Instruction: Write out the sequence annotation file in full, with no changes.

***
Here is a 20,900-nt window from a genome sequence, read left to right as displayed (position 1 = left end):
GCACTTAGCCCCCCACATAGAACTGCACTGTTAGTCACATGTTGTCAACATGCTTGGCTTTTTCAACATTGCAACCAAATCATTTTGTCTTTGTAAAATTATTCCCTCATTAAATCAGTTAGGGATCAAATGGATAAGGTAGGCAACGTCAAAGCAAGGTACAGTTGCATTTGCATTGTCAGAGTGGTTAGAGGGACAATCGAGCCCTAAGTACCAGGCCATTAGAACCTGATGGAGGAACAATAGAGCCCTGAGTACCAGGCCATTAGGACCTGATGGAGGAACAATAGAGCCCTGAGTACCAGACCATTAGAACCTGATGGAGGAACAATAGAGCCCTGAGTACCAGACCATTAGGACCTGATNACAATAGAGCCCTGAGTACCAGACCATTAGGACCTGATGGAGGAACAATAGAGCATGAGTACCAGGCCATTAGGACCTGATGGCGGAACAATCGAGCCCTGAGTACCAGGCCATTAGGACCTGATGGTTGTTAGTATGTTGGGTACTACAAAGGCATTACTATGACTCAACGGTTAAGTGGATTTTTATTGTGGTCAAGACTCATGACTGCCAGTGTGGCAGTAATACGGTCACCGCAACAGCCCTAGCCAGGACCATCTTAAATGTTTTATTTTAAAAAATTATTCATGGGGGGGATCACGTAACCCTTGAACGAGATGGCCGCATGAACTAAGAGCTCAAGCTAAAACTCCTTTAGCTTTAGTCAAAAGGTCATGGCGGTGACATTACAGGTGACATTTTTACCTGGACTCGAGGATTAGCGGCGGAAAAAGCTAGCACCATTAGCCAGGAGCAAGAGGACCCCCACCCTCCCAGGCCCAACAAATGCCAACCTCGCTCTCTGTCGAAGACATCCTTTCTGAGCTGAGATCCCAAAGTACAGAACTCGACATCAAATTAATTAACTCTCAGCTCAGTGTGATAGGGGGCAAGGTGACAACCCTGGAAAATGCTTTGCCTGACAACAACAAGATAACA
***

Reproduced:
Here is a 20,900-nt window from a genome sequence, read left to right as displayed (position 1 = left end):
GCACTTAGCCCCCCACATAGAACTGCACTGTTAGTCACATGTTGTCAACATGCTTGGCTTTTTCAACATTGCAACCAAATCATTTTGTCTTTGTAAAATTATTCCCTCATTAAATCAGTTAGGGATCAAATGGATAAGGTAGGCAACGTCAAAGCAAGGTACAGTTGCATTTGCATTGTCAGAGTGGTTAGAGGGACAATCGAGCCCTAAGTACCAGGCCATTAGAACCTGATGGAGGAACAATAGAGCCCTGAGTACCAGGCCATTAGGACCTGATGGAGGAACAATAGAGCCCTGAGTACCAGACCATTAGAACCTGATGGAGGAACAATAGAGCCCTGAGTACCAGACCATTAGGACCTGATNACAATAGAGCCCTGAGTACCAGACCATTAGGACCTGATGGAGGAACAATAGAGCATGAGTACCAGGCCATTAGGACCTGATGGCGGAACAATCGAGCCCTGAGTACCAGGCCATTAGGACCTGATGGTTGTTAGTATGTTGGGTACTACAAAGGCATTACTATGACTCAACGGTTAAGTGGATTTTTATTGTGGTCAAGACTCATGACTGCCAGTGTGGCAGTAATACGGTCACCGCAACAGCCCTAGCCAGGACCATCTTAAATGTTTTATTTTAAAAAATTATTCATGGGGGGGATCACGTAACCCTTGAACGAGATGGCCGCATGAACTAAGAGCTCAAGCTAAAACTCCTTTAGCTTTAGTCAAAAGGTCATGGCGGTGACATTACAGGTGACATTTTTACCTGGACTCGAGGATTAGCGGCGGAAAAAGCTAGCACCATTAGCCAGGAGCAAGAGGACCCCCACCCTCCCAGGCCCAACAAATGCCAACCTCGCTCTCTGTCGAAGACATCCTTTCTGAGCTGAGATCCCAAAGTACAGAACTCGACATCAAATTAATTAACTCTCAGCTCAGTGTGATAGGGGGCAAGGTGACAACCCTGGAAAATGCTTTGCCTGACAACAACAAGATAACA